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Manchester Musicians Collective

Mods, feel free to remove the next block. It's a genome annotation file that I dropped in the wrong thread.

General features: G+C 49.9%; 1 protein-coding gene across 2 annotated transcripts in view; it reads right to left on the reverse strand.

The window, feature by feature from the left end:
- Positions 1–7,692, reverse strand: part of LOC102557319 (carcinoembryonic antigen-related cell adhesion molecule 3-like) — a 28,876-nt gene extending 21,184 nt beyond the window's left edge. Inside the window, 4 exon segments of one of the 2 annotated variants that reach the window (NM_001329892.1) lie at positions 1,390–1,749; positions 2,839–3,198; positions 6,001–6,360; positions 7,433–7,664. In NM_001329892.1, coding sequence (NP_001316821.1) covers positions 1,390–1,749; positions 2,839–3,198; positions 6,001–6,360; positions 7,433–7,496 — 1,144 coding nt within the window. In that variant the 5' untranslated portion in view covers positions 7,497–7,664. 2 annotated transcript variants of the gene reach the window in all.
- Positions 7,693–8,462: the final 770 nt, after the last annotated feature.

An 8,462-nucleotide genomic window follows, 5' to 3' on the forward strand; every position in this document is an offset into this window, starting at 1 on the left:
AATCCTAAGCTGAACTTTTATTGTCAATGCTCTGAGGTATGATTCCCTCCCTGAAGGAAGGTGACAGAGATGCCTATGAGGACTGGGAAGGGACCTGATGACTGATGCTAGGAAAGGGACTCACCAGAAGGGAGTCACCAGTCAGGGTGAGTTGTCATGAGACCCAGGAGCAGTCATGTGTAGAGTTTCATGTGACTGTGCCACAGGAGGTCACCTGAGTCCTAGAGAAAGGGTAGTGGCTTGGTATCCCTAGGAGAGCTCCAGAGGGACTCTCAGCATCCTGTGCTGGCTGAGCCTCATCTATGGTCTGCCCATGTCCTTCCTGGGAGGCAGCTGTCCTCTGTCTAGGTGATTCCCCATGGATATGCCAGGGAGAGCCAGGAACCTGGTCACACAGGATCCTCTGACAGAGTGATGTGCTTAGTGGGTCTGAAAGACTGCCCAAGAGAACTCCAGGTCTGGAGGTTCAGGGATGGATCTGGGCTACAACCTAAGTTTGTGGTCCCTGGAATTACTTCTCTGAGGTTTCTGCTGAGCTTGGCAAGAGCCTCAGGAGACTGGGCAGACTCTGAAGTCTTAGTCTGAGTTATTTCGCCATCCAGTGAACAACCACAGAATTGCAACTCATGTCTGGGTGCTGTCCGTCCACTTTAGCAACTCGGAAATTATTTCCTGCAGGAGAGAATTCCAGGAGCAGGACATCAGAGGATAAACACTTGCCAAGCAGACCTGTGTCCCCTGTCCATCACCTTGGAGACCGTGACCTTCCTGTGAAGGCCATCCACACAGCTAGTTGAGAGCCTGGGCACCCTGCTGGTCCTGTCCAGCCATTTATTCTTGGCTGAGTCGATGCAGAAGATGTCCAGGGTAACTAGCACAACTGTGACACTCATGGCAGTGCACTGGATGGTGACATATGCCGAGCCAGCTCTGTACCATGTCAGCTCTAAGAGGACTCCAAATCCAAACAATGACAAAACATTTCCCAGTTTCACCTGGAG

The Manchester Musicians Collective was formed in April 1977, inspired in part, by Dick Witts' involvement with musicians of the London Collective. However, from its conception, the Manchester collective took a very different musical direction. The first membership included members of Dick's Normedia group; Louise Alderman and Chris Griffin; Trevor Wishart, who was composer in residence for Northwest Arts. With the arrival of Mark Smith of ‘The Fall’ and Frank Ewart from The 'Manchester Mekon’, things changed forever. The groups had arrived. Frank, because of his technical knowledge, immediately became a central figure and The Fall played their first gig at Northwest Arts basement, where the original meetings were held. It soon became apparent that another venue was needed and THE BAND ON THE WALL had a free night. A pilot scheme was suggested to the owners Steve Morris and his partner. And they agreed to a few trial Sunday nights too see what would happen. It a brave move. (Steve played clarinet in trad jazz style and he found the music of the late 70’s difficult. However, he was a keen Musicians’ Union man and believed in encouraging young artists, whatever the musical genre.) The first few gigs were very mixed: different performance artists as well as bands and individual musicians. Dick Witts, Louise Alderman, Chris Griffin and David Pimlott, formed an improvisational group called, ’The Toy Town Symphony Orchestra’. They played a variety of instruments and wore frog masks. Gradually, the Bands took over. Though there was still sometimes an appearance by a collective orchestra of some kind. It was very exciting time musically, the mix of musicians brought something to each “camp” giving everything an edge somehow previously lacking and the gigs proved to be very popular too. As word spread more bands became members of the Collective; some for a short while, some for longer. A Certain ratio, The Fast Cars, The Not Sensible, Slight Seconds, Spherical Objects, Passage, Warsaw/Joy Division, were all Collective members. All the bands were friends and there was a rota of whose turn it was to play a gig and who would be headlined. Everything was organized by the Collective: members, printing, publicity (fly posting!).The press regularly reviewed the gigs and although this made them popular with musicians looking for recognition. It was never the driving force behind any event. People went to listen to the music share ideas and surprisingly (or not) to help each other. A year on, the idea of a Collective album was talked about. Steve Solomar already had his own record label Object Records and, as a collective member, seemed the obvious choice. It seemed to evolve naturally that it would be recorded on Object. He was given full artistic control to choose the line up for the album and to that end, attended many of the Band on the Wall gigs to see the bands performing live. The First collective Album A Manchester Collection was released in 1979 A Manchester Collection was released. A further album Unzipping the Abstract was released in 1980. (Submitted 03.11.08 by Louise Alderman)